Binding energy is the energy that holds a nucleus together and is equal to the mass defect of the nucleus. Nuclear *binding energy* is the *energy* that would be required to disassemble the nucleus of an atom into its component parts. These component parts are neutrons and protons, which are collectively called nucleons. Let us calculate the binding energy of an particle using the concept of mass defect

Mass of 2 protons + 2 neutrons =

= 4.031882

Mass of particle = 4.001506

Mass defect =

B.E. =

B.E. =

Binding energy per nucleon =

The binding energy per nucleon and the mass number is plotted in the figure. We can see that the curve rises steeply initially and then gradually reaches maximum of 8.79 MeV at A=56. This number A=56 corresponds to Iron . The curve now drops very slowly to somewhere around 7.6 MeV at the highest known mass number. From this graph we can say that nuclei of intermediate mass are more stable since high amount of energy is required to separate these nucleons. This also means that a large amount of energy will be liberated if heavier nuclei can be divided into lighter ones in nuclear fission.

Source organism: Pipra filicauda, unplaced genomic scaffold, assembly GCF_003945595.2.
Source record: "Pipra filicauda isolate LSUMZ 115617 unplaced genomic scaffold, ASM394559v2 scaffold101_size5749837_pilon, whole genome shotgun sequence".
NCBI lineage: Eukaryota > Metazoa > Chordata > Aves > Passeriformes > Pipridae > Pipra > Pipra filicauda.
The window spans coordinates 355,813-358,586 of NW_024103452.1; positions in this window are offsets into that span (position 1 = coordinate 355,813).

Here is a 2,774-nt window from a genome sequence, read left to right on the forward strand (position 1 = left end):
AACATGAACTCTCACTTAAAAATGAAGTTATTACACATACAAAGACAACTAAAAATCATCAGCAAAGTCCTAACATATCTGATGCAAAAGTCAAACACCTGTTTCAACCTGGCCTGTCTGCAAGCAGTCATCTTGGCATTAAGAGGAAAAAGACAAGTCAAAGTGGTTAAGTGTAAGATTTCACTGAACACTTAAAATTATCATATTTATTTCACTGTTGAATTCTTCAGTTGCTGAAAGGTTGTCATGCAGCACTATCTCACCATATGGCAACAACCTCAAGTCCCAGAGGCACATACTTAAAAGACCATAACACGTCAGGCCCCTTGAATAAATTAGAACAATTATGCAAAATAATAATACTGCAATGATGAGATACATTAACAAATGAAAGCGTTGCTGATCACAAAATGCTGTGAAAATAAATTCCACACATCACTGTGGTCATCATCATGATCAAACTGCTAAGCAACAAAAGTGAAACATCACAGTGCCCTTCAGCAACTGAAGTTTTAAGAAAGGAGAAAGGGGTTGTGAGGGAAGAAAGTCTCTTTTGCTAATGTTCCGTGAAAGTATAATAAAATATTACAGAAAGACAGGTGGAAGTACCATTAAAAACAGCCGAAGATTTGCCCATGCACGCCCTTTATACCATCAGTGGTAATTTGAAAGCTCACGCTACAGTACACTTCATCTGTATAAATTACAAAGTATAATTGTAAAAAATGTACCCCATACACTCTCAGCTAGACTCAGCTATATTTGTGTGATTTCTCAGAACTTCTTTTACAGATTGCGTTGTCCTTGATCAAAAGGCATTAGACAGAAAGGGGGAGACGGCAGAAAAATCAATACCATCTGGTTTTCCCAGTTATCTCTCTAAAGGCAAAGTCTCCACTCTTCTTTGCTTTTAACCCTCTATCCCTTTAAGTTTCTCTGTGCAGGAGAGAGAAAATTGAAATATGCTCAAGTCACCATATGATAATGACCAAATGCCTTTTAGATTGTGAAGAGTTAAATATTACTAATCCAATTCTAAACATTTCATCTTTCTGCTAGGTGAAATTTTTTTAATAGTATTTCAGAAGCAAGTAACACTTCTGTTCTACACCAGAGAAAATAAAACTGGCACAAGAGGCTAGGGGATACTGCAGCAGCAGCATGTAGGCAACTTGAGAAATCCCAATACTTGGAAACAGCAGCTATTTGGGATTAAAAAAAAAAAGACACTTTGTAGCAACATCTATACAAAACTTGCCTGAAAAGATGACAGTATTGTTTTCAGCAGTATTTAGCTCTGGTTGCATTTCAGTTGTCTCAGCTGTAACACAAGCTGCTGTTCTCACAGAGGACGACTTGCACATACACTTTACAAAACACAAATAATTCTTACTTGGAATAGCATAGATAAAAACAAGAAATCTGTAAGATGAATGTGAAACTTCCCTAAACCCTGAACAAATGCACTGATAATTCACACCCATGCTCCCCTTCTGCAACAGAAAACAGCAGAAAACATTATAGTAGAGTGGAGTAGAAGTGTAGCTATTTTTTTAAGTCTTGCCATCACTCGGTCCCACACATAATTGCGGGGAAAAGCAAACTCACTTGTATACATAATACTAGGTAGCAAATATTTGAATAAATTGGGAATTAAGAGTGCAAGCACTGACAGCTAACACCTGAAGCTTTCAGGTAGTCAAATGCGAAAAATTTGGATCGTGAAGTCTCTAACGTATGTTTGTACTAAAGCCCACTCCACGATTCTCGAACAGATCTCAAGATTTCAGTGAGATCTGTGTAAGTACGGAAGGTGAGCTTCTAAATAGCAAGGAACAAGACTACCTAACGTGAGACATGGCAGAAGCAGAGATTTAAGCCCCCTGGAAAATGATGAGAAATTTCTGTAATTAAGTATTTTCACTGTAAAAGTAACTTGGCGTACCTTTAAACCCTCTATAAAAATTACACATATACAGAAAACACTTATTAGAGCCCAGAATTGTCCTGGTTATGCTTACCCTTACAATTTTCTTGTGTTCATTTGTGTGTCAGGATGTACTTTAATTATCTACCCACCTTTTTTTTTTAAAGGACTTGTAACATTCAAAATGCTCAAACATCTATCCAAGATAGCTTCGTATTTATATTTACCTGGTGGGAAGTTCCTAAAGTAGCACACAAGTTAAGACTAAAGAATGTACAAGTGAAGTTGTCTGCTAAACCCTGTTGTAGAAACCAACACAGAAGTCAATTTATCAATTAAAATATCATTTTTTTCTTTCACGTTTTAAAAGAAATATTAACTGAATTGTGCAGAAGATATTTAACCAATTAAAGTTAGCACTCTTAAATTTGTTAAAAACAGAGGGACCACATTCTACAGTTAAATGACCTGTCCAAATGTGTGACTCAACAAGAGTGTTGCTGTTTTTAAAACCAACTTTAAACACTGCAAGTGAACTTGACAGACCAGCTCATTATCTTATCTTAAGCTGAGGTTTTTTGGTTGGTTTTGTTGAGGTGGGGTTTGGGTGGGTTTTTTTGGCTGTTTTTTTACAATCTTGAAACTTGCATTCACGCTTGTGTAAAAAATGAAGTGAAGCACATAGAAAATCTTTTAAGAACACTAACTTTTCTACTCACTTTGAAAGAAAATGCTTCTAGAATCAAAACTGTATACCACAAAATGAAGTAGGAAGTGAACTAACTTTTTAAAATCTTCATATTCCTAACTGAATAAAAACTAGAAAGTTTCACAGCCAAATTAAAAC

**Packing fraction: **The ratio between mass defect and the mass number is called the packing fraction. Packing fraction means mass defect per nucleon. Packing fraction is used to measure the comparative stability of the atom.

Packing fraction can be positive or negative. If packing fraction is negative, the isotopic mass is less than the mass number and in that case the mass gets transformed into energy in the formation of that nucleus according to the formula . This nuclei is more stable.

A positive packing fraction would mean a tendency towards instability. This is not essentially correct for atoms will lower atomic mass though. It should be noted that the element with mass numbers more than 230 are radioactive and goes through spontaneous disintegration.

**Nuclear stability**

The stability of nuclei are classified according to even and odd number of protons and neutrons

Protons | Neutrons | Stable Nuclei |
---|---|---|

even | even | 160 |

even | odd | 56 |

odd | even | 52 |

odd | odd | 4 |

For stable nuclei, we can see that nature prefers even number of protons and an even number of neutrons. The odd odd combination of proton and neutron in the nucleus are very less and are found only in lighter elements. For elements with large number of proton in the nucleus, the coulomb electrostatic force of repulsion becomes significant and the number of neutrons must be greater to compensate this repulsion effect.